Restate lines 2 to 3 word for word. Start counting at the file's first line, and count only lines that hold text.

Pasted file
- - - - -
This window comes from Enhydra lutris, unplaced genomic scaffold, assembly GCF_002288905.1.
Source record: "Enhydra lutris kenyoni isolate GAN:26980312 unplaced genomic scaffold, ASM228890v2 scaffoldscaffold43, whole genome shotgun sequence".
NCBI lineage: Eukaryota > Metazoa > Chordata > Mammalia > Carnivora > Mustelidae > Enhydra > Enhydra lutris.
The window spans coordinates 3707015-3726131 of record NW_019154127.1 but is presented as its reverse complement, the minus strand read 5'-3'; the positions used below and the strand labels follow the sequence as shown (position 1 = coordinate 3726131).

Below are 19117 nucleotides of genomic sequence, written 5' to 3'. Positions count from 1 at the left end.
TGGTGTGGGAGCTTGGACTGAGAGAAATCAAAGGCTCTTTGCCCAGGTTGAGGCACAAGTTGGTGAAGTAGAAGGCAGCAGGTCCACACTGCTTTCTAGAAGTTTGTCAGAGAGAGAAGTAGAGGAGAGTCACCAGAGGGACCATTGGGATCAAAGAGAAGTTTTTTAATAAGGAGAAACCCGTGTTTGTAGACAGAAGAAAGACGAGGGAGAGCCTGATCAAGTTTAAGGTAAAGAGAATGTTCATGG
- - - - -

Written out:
Source record: "Enhydra lutris kenyoni isolate GAN:26980312 unplaced genomic scaffold, ASM228890v2 scaffoldscaffold43, whole genome shotgun sequence".
NCBI lineage: Eukaryota > Metazoa > Chordata > Mammalia > Carnivora > Mustelidae > Enhydra > Enhydra lutris.